The bible is full of the Spirit providing direction for daily living. We are told that we are to be “led by the Spirit” (Ro. 8:14) and “filled with the Spirit” (Eph. 5:18). We are to “pray in the Spirit” (Eph. 6:18), “live by the Spirit” (Gal. 5:16), and “keep in step with the Spirit” (Gal. 5:25). All of these well-known commands assume that the Spirit speaks to us personally in ways we can understand; the present tense of many of these verbs suggests continuous action—that God speaks to us not two or three times in our lifetime but daily!

OK How does the Spirit speak to us?

But how, you may be asking, does God “speak personally”      The most common and certain way is through the Bible.   All Scripture is “God-breathed” (2 Tim. 3:16).      In a very real sense, the Spirit is speaking to you every time you read the Bible.     We find the words “the Lord said” associated with visions, dreams, an audible voice, angels, prophetic messages, and physical signs.

We also find the language of God’s personal conversation described in 1 K. 19:12 as “a gentle whisper” (NIV), “a sound of a gentle blowing” (NASB), a “still small voice” (KJV). It may come as a simple thought, one we “sense” more than “think.” As Paul tells us, “The Spirit himself testifies with our spirit” (Ro. 8:16). It’s Spirit-to-spirit speech.

And we’ve all heard it. Out of the corner of an eye, we’ll notice someone standing alone in a group and sense an inner prompting: “Go over and say hi.” We’ll be about to make a subtly self-promoting remark and hear in our hearts, “Don’t say that.” Our troubled spirits will be reassured by the silent reminder,

How can I be sure it’s Him?

The primary way to discern God’s voice is to saturate our minds with the Scriptures. What God says to us individually will always match the principles He has given to everyone. As Isaiah reminded his contemporaries, “To the law and to the testimony [the Scriptures]! If they do not speak according to this word, they have no light of dawn.” Is. 8:20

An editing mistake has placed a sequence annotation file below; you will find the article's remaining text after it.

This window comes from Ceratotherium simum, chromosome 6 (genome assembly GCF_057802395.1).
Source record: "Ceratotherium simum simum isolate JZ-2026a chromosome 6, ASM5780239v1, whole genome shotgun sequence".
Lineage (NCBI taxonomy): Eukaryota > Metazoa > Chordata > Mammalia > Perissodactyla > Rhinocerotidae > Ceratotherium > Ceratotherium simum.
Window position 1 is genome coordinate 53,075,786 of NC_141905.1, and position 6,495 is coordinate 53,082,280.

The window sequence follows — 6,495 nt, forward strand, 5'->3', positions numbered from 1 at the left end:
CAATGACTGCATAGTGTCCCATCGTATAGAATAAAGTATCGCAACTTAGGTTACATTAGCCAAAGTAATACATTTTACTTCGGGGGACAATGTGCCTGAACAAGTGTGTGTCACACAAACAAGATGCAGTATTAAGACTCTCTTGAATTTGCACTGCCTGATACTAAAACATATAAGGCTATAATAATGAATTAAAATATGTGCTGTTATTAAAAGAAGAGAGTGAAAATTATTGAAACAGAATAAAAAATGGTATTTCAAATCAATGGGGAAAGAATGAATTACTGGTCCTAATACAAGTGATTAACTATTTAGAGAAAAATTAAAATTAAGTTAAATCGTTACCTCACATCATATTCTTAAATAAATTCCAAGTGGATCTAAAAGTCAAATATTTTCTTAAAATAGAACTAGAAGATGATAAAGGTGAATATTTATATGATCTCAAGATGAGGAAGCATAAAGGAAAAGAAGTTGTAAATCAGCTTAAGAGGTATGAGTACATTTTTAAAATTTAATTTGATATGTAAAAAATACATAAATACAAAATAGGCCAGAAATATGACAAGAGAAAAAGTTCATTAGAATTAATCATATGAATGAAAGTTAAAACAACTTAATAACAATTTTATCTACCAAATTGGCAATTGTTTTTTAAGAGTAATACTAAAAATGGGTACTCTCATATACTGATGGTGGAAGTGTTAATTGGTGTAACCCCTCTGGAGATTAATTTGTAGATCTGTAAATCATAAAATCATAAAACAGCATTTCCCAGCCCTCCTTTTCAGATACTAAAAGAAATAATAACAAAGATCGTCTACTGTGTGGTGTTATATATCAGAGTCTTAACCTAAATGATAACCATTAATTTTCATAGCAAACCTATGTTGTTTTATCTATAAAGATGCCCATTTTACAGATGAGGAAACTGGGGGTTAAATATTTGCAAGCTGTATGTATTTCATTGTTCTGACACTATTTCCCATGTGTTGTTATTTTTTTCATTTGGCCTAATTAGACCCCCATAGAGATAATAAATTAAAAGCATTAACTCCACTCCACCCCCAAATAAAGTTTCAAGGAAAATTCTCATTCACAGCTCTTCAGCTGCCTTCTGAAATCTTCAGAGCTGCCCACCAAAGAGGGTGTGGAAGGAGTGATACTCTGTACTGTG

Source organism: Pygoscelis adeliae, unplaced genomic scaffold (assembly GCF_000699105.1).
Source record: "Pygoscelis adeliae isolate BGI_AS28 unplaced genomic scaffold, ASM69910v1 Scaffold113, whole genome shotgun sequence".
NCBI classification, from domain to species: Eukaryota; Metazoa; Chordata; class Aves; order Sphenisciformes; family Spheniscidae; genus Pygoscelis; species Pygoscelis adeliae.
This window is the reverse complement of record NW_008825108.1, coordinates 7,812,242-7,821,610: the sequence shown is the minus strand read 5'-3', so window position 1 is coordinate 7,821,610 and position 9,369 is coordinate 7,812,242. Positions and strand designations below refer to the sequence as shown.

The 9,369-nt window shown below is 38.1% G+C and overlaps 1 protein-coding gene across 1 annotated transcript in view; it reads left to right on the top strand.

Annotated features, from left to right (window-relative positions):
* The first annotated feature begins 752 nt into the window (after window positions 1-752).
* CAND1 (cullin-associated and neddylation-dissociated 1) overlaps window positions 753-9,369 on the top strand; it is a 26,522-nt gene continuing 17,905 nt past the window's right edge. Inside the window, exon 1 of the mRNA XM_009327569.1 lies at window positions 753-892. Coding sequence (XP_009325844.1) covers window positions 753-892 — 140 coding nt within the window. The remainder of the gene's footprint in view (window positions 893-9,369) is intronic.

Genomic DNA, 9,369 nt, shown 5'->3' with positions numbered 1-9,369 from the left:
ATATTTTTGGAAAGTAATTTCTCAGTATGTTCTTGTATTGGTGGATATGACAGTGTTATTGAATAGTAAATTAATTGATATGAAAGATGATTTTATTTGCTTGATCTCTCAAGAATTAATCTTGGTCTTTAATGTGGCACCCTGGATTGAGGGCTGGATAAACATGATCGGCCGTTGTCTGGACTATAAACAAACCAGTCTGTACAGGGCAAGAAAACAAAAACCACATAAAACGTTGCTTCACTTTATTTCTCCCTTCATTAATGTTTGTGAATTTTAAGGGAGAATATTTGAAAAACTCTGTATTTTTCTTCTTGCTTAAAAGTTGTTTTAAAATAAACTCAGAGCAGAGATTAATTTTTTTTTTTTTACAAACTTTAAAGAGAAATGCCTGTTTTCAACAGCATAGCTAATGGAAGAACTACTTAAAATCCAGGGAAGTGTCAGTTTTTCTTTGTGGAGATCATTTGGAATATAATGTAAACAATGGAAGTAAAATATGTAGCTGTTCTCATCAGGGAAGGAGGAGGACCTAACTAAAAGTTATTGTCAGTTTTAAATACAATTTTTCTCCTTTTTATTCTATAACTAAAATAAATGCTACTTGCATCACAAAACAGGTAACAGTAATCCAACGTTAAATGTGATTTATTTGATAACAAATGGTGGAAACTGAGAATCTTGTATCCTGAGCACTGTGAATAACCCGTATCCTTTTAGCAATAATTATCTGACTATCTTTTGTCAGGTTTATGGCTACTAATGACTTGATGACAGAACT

Yet some thoughts or impressions are neither directly affirmed nor disqualified by specific scripture. In that case, we need to look at the character of what we’re hearing. We need to ask, “Is it God-like, devil-like, or me-like?”

God tells us plainly what He is like (see Ex. 34:6–7; Ps. 51:16–17, 103:11–14; 1 Cor. 13:4–7; Gal. 5:22–23; Heb. 4:15–16; 1 Jn. 4:16). His names tell us even more about Him and the character of His voice.

1. Take your time.

I find that God is faithful over a period of days to distinguish His messages from my thoughts. With time, He will cause the false guilt, false promptings, and alluring permissions to fade. He will cause His messages to persist and become more compelling. So don’t confront your friends, correct your leaders, quit your job, launch a ministry, propose marriage, or act on any uncertain “prompting” on the spot. When it comes to hearing God’s inner voice, take your time. “Test everything. Hold on to the good. Avoid every kind of evil” (1 Thess. 5:21–22).

2. Beware your wounds.

We’ve all been wounded by others. In response, we often become fearful, angry, and suspicious. Be honest about where you have been bruised and have become unhealthy in your responses. Anticipate that some “messages” will come from your wounds.

3. Know your passions.